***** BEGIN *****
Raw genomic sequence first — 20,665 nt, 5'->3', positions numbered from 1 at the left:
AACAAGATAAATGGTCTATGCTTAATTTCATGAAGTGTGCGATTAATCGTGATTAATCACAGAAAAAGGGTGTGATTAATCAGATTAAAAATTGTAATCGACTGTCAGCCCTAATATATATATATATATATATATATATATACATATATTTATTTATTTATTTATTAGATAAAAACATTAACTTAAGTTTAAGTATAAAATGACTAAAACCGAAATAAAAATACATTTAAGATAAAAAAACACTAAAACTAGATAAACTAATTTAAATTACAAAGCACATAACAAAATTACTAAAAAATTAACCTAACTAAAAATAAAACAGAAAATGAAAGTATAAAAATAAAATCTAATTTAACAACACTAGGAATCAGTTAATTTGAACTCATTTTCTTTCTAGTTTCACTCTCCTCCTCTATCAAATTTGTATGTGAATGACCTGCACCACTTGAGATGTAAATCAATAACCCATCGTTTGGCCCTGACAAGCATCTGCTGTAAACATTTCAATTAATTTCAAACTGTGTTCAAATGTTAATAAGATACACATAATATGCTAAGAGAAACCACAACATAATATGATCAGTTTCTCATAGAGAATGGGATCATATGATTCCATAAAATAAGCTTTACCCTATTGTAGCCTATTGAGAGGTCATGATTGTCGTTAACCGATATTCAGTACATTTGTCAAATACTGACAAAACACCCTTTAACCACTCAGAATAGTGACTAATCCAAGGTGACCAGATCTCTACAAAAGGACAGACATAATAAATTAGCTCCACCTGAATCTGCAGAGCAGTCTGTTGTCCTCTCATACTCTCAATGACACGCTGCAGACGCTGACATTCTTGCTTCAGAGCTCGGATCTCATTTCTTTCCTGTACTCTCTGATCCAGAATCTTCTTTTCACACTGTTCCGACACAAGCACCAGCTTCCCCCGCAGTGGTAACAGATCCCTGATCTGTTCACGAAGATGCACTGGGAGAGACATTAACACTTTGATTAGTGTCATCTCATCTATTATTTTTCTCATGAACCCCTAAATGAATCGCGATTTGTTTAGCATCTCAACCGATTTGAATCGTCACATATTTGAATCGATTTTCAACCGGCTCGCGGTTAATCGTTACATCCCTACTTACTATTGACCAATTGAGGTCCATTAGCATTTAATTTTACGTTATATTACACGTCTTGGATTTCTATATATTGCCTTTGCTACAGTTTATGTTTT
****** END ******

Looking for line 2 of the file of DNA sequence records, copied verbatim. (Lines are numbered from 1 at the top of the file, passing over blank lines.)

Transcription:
AACAAGATAAATGGTCTATGCTTAATTTCATGAAGTGTGCGATTAATCGTGATTAATCACAGAAAAAGGGTGTGATTAATCAGATTAAAAATTGTAATCGACTGTCAGCCCTAATATATATATATATATATATATATATATACATATATTTATTTATTTATTTATTAGATAAAAACATTAACTTAAGTTTAAGTATAAAATGACTAAAACCGAAATAAAAATACATTTAAGATAAAAAAACACTAAAACTAGATAAACTAATTTAAATTACAAAGCACATAACAAAATTACTAAAAAATTAACCTAACTAAAAATAAAACAGAAAATGAAAGTATAAAAATAAAATCTAATTTAACAACACTAGGAATCAGTTAATTTGAACTCATTTTCTTTCTAGTTTCACTCTCCTCCTCTATCAAATTTGTATGTGAATGACCTGCACCACTTGAGATGTAAATCAATAACCCATCGTTTGGCCCTGACAAGCATCTGCTGTAAACATTTCAATTAATTTCAAACTGTGTTCAAATGTTAATAAGATACACATAATATGCTAAGAGAAACCACAACATAATATGATCAGTTTCTCATAGAGAATGGGATCATATGATTCCATAAAATAAGCTTTACCCTATTGTAGCCTATTGAGAGGTCATGATTGTCGTTAACCGATATTCAGTACATTTGTCAAATACTGACAAAACACCCTTTAACCACTCAGAATAGTGACTAATCCAAGGTGACCAGATCTCTACAAAAGGACAGACATAATAAATTAGCTCCACCTGAATCTGCAGAGCAGTCTGTTGTCCTCTCATACTCTCAATGACACGCTGCAGACGCTGACATTCTTGCTTCAGAGCTCGGATCTCATTTCTTTCCTGTACTCTCTGATCCAGAATCTTCTTTTCACACTGTTCCGACACAAGCACCAGCTTCCCCCGCAGTGGTAACAGATCCCTGATCTGTTCACGAAGATGCACTGGGAGAGACATTAACACTTTGATTAGTGTCATCTCATCTATTATTTTTCTCATGAACCCCTAAATGAATCGCGATTTGTTTAGCATCTCAACCGATTTGAATCGTCACATATTTGAATCGATTTTCAACCGGCTCGCGGTTAATCGTTACATCCCTACTTACTATTGACCAATTGAGGTCCATTAGCATTTAATTTTACGTTATATTACACGTCTTGGATTTCTATATATTGCCTTTGCTACAGTTTATGTTTT